The Republic of Gamers

10 04 2010

…And its northern counterpart, the Democratic People’s Republic of Gamers.

Well, here it is: My first unboxing in several years. I’ve had the same PC since graduating high school, and while it’s still usable, for the last two or three years I’ve been wanting something with a graphics card, a built-in camera, a bigger hard drive, and less tape holding it together. So this is my graduation present: An ASUS G-series gaming laptop.

I guess I get a free copy of World of Warcraft with it, not that I need anything else to take up my time. I’m used to not being able to play anything newer than about 2004 on my old machine: With integrated graphics, I could coax Half-Life 2 out of it, and could play some of the newer low-graphics games, like Braid or World of Goo, but anything more taxing than that was off-limits. Now I’m going to find myself looking through game sales for $10 copies of new games. This could be dangerous.

Everything about this laptop is a little ridiculous. My room looks like the most stereotypical nerd cave right now: The box for this is stacked next to my friend’s Airsoft submachine gun and a copy of a Y2K book called Time Bomb 2000. The box is weirdly heavy; I’d known this was going to be a big laptop, but it shouldn’t be much heavier than what I have now.

Okay, that’s why. The power brick is literally brick-sized. I could build a house with some mortar and enough of these. No hope of a two-pronged AC adapter plug here.

Aaaaand here’s the cover. Not seen here: The lights that shine through the two sides and the icon in the middle, which reads “Republic of Gamers.” This is clearly not something you take to a business meeting. The BIOS screen at startup is also the Republic of Gamers logo, which coalesces out of flames with a little explosion noise. Tasteful is not exactly in this machine’s vocabulary.

ASUS is taking a page from Apple’s book, with the chiclet keyboard; unfortunately, they don’t seem to have osmosed any of Apple’s design philosophy. Their version of a “understated yet striking design” is “inspired by the iconic F-117 Nighthawk stealth fighter.”  My coblogger and I affectionately call it the Batbook. That said, this actually looks pretty good, and I find the ostentatious design kind of endearing. And I’m not really buying this for the aesthetics anyways.

It really isn’t much bigger than my old Pavilion. It’s a bit thicker, and the screen is 15.6″ instead of 15.1″, but the weights are similar, and they occupy a similar amount of space on my desk. I’m not sure what I’ll do with my old computer at this point. With a full reformatting, it should be pretty usable, and I’d like to keep it around as a server or backup. It’s not its fault it doesn’t have a graphics card, and that you can’t clean the fan without taking the entire thing apart. One of the things I’m particularly pleased with about the new ASUS is that you can get into everything except the processor and heat sink through a single panel on the bottom of the computer. Likewise, for the first time in my life, I actually own a computer that can load games running a contemporary engine. I’ve spent the last three years basically playing anything new and 3D on other people’s computers, and it’ll be great to be able to actually try some things out on one of my own.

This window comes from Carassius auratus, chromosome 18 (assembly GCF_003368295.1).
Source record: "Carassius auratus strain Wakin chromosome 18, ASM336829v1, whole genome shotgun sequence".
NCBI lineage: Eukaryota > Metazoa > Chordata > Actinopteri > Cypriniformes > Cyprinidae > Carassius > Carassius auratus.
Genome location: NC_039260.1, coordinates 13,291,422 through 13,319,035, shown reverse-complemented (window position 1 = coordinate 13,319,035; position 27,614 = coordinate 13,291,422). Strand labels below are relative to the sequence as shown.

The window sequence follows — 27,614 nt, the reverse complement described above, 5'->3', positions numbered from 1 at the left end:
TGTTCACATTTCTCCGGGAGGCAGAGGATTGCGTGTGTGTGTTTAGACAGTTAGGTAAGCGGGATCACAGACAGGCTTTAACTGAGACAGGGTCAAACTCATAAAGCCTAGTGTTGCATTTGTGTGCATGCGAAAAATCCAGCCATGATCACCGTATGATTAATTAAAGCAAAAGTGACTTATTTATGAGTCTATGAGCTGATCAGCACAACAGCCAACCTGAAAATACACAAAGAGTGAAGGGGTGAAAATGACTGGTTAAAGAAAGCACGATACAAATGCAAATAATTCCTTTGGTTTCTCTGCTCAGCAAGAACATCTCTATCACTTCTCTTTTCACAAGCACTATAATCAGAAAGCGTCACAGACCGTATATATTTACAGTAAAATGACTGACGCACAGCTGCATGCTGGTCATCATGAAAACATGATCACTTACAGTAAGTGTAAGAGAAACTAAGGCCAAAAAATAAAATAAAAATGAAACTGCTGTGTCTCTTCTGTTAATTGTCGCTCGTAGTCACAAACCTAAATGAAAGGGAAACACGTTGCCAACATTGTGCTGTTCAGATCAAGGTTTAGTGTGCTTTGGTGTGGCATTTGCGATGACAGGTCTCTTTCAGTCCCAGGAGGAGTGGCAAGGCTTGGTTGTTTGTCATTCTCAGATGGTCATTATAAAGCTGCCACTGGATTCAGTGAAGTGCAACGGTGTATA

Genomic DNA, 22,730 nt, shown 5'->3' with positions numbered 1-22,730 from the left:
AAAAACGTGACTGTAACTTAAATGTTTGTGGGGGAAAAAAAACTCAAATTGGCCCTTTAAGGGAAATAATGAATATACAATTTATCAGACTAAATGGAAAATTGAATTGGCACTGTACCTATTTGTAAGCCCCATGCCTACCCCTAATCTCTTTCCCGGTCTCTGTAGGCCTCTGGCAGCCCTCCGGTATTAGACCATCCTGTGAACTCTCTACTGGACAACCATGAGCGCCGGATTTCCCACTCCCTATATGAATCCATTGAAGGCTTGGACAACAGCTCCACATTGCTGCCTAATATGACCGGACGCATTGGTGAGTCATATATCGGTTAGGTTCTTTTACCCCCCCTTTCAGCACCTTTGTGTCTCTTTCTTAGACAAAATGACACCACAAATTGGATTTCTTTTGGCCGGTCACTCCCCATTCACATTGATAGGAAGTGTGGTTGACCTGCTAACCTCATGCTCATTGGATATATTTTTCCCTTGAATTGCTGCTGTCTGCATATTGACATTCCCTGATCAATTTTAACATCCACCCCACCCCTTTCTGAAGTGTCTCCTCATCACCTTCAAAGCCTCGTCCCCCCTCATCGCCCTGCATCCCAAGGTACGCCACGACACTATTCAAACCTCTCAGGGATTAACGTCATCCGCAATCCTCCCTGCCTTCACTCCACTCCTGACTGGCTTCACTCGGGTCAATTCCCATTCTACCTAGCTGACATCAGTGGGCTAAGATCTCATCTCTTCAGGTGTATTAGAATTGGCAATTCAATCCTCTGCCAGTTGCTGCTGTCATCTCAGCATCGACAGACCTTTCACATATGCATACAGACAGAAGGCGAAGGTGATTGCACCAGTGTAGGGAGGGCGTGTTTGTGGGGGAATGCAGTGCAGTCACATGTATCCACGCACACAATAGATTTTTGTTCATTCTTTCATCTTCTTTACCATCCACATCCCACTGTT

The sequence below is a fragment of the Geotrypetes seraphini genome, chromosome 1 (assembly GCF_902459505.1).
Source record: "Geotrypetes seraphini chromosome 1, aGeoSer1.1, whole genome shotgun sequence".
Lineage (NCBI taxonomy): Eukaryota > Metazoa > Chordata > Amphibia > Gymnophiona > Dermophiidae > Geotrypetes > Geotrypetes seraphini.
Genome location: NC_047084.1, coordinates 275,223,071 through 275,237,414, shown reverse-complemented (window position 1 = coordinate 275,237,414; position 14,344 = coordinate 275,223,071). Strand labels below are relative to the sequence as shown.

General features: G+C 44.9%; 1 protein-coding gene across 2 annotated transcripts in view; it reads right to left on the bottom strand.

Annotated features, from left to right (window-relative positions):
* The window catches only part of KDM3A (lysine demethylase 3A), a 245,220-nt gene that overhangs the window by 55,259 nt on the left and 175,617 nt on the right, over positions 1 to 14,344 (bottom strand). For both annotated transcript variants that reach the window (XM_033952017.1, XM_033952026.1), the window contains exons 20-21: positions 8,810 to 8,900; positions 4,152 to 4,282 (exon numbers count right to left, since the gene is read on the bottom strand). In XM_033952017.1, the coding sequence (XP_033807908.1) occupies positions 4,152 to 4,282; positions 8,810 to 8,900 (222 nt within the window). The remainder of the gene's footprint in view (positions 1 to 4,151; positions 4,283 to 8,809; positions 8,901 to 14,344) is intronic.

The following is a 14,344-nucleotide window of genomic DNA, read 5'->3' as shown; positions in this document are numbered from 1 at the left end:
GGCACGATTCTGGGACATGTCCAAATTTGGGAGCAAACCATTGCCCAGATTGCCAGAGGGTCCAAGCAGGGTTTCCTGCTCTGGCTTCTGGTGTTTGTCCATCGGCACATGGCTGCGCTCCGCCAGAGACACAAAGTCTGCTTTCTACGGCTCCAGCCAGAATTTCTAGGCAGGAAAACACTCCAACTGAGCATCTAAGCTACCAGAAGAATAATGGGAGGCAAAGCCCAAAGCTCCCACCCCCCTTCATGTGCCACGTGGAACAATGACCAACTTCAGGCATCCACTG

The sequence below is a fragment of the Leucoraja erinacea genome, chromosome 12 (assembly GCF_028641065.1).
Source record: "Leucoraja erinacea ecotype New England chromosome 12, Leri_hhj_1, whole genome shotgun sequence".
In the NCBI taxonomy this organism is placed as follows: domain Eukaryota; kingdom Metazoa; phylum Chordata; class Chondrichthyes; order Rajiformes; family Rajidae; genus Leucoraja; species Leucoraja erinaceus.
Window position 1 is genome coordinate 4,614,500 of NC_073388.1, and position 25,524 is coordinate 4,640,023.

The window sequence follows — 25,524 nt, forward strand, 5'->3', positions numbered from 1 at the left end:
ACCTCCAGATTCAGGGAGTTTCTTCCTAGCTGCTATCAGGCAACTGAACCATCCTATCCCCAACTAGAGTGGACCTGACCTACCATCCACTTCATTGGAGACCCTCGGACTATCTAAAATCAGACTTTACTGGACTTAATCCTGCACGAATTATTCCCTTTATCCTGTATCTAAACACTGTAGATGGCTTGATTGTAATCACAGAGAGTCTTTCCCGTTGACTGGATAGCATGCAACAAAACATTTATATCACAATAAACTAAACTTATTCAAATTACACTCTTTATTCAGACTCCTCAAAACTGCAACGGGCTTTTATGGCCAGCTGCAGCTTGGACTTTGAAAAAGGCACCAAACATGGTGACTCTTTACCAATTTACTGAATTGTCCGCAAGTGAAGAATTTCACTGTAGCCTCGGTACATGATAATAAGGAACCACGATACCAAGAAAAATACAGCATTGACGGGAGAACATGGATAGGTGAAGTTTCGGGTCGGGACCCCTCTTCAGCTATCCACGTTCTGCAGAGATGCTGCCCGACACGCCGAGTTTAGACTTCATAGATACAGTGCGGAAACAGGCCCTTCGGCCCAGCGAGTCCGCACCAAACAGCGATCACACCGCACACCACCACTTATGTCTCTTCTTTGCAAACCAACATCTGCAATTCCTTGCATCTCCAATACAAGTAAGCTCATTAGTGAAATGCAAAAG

I’m keeping myself from buying anything until I’m done with most of my work, but I loaded and played through the demo of Zeno Clash, a surrealist first-person brawler game that I think I’m going to have to get after this semester is out. It’s not the highest-graphics thing you can get–it came out a couple years ago–but it was still too much for my old computer to handle, and the Asus runs it beautifully. I’ll have to try something like Metro 2033–a post-apocalyptic Russian game that, for all its being set almost entirely in dark corridors, has graphics requirements that are close to my new computer’s limits–but $50 is pretty steep for anything, let alone a linear shooter that sounds suspiciously similar to the S.T.A.L.K.E.R. series.

I always feel like a bit of a traitor to interactive media for liking storytelling in games, but it remains one of my favorite elements. One of the things I like about Zeno Clash so far is that it’s distilled the game into perfect segmented doses of story and fighting, and that it’s got a story I’m legitimately interested in hearing. It’s also gorgeous. I snarked about office buildings and factories in FPS games, but ZC really takes advantage of virtual reality’s predisposition for surrealist landscapes. I wish the voice acting had been better–on Gamasutra, the developers mention that this was something they had trouble with–and there’s still something weird about the characters’ movements when they’re not fighting, but overall I just hope the rest of the game lives up to my early impressions of it.


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